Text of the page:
Engulfed by the heaving mass of human bodies which packs out the central hall, the Moss family from Sunbury-on-Thames seems remarkably calm. All around them, a monstrous queue snakes back and forth upon itself. Harassed officials juggle with rope barriers to keep the flow of visitors from becoming a stampede. As this wildly successful exhibition celebrates its first birthday, there is no sign of a let-up in the growing dinomania of the British public.
This year promises to unleash still more childlike passion for these overgrown reptiles. Steven Spielberg's new blockbuster movie Jurassic Park opens here in July, telling the story of a herd of exciteable dinosaurs who escape from a futuristic theme park. The merchandising bandwagon has already started to roll. Toyshops are filling up with Fisher-Price Dinoroarrrs and battery-operated brontosauruses. Computer games and Jurassic breakfast cereal are to follow. The Natural History Museum isn't resting on its laurels, either. The Dinosaurs exhibition has transformed its fortunes in a single year (visitors up by 100,000, shop sales up by 24 per cent). So what is it about dinosaurs which still appeals to the child in all of us?
The children queuing for the Dinosaurs show today have plenty of suggestions. 'What I really like about dinosaurs,' says nine-year-old Richard Howe, 'is that you get really, really tiny ones as small as an ant,' (he screws up his face tightly) 'and also great big huge ones bigger than this museum'. His arms fly out and hit his mother in the stomach. Leaping up and down at her side, Daniel, eight, has an even better answer. 'It's because,' he bellows, 'they've got teeth as big as carving knives and Tyrannosaurus Rex has 600 of them and he tears everything to bits]' 'Oh shut up,' says cousin Lindsey, aged nine. 'Some dinosaurs are nasty and some aren't. Lots of them are vegetarians.' In her notebook she has listed the names stegosaurus, brontosaurus, megalosaurus - nearly all neatly and correctly spelled.
Inside the exhibition at last, the mysterious attraction of children to dinosaurs gets curiouser and curiouser. In their Nintendo T-shirts, small boys are darting from fossil to fossil. The air is filled with a birdlike jabber of voices. 'I like scary things,' explains a tiny girl on her father's shoulders with her head wedged inside the jaws of a lifesize tyrannosaurus. Elsewhere, a row of goggling faces take in the animatronic centrepiece. Three dino-thugs with kangaroo bodies and lizard heads are biting lumps out of a diplodocus. 'Look, mum, it's trying to get up]' murmurs an awestruck boy. 'Look at all the blood] Poor dinosaur.'
It doesn't take a child psychologist to tell you that kids identify emotionally with the trials and triumphs of these weighty brutes. Professor Elizabeth Newson, of the Developmental Psychology Department of Nottingham University also explains their attraction in terms of sheer size. 'Children often say they love big animals like elephants and dinosaurs. They seem to represent a marvellous mixture of the sinister and the cosy - frightening, but also round and solid and reassuring like grandparents or guardians.' Psychologist Dr David Messer of the University of Hertfordshire inclines towards the fantasy-versus-reality explanation. 'There's a tension between the fact the dinosaurs were real once but are also pretend creatures like fairytale dragons,' he points out. 'That makes them irresistible for both children and adults'.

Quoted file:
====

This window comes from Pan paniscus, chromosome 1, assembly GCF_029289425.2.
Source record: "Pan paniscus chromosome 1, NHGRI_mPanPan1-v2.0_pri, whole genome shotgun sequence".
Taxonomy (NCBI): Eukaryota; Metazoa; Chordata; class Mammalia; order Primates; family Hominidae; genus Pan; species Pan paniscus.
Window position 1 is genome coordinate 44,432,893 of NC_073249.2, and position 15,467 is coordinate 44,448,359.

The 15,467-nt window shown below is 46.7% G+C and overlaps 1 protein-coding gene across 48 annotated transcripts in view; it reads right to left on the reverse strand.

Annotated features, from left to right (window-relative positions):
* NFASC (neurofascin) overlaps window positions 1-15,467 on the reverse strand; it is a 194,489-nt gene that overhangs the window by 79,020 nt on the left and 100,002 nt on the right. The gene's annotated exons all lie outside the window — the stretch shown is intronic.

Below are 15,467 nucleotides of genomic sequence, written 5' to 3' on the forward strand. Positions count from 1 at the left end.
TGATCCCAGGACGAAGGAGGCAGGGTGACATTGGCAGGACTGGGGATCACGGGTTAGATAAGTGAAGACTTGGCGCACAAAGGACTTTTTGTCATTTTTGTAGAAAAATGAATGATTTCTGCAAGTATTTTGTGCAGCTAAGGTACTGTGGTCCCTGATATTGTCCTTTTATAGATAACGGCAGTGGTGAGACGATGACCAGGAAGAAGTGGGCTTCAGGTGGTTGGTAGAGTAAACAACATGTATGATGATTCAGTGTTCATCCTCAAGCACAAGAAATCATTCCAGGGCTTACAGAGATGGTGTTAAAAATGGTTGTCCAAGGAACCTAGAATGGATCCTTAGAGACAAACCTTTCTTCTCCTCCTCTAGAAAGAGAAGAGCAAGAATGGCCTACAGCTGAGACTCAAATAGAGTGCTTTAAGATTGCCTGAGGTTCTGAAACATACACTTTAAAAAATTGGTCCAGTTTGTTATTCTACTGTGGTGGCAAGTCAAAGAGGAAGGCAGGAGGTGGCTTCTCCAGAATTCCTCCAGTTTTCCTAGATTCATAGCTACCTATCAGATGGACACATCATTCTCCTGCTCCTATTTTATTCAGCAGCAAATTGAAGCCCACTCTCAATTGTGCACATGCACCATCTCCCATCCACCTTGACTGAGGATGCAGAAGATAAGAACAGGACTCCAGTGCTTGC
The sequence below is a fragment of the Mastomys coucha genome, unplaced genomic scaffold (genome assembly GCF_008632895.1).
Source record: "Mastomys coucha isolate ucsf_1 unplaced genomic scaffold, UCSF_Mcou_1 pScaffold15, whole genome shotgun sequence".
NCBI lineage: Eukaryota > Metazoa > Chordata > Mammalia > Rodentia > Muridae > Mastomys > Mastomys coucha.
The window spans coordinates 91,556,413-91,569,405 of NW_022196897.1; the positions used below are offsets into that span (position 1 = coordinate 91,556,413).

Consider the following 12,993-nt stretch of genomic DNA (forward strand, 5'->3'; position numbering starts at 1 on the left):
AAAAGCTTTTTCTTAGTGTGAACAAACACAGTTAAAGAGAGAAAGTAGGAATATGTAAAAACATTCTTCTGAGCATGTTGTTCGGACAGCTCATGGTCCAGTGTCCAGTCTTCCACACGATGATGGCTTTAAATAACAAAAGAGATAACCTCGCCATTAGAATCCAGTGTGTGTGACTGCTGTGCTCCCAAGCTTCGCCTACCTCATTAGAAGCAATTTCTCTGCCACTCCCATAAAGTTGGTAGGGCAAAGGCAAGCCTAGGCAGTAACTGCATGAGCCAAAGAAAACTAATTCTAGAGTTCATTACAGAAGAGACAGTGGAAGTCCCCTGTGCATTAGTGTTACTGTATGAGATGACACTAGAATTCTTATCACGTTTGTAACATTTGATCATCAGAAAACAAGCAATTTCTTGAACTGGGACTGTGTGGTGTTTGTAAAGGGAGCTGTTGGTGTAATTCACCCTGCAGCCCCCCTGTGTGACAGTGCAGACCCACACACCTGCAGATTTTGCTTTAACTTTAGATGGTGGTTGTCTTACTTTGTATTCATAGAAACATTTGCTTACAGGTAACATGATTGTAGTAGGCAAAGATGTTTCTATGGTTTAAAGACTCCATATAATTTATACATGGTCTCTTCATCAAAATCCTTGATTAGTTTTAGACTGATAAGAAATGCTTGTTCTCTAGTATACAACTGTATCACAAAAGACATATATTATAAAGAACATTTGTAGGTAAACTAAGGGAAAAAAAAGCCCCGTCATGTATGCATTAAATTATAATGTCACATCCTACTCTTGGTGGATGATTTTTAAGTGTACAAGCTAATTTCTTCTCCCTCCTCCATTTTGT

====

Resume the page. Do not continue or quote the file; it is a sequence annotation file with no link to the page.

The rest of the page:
Many grown-ups do seem to preserve this childhood love affair. Mike Howgate has been collecting dinosaur memorabilia since he fished his first plastic triceratops from the bottom of a box of Shreddies as a child in the Fifties. He also runs the newly founded Dinosaur Collectors' Club from his front room in Wood Green, north London. 'Dinosaurs have got their teeth into me,' he confesses. 'They're just so weird, all covered with plates and spikes and three times taller than a bus. It's amazing to think that they were alive and once stomping about in Surrey and the Isle of Wight.' He thinks a lot of adults were turned on to dinosaurs in the Seventies when the theory that they were the tragic victims of an eco-disaster first became popular.
It was at about this time that the palaeontologist William Lindsay fell under their spell. 'I like dinosaurs because they give you a real sense of the vastness of time,' he explains. 'I love reconstructing the fossil animals so they have a real spark of life in them. I don't humanise them, but I do make them live in a way. For me, that's the magic.' His reconstructions of the baryonyx for the Dinosaurs exhibition took him nine years to get exactly right.
It probably takes most of today's infant visitors to the show about nine seconds to study this masterpiece of resurrection, however, before the sound effects of interactive computers distract their attention. Most distracting of all is the lure of the gift shop. Here, a frothing frenzy of small hands reach out for the dinosaur key-rings (60p), dinosaur biscuits (65p) and dinosaur kits at pounds 4.25. Indulgent parents search through piles of rubber pterodactyls to find one the right colour.
Sadly, some passionate desires are doomed to frustration. 'I want a real one,' wails a child, as his mother tries to fob him off with a red plush Stegosaurus. 'I want to look after it and keep it in my bedroom and teach it English'. The dinosaur survived successfully on Earth for 150 million years, but in young minds it has evolved into a helpless and lovable little alien. T Rex phone home?
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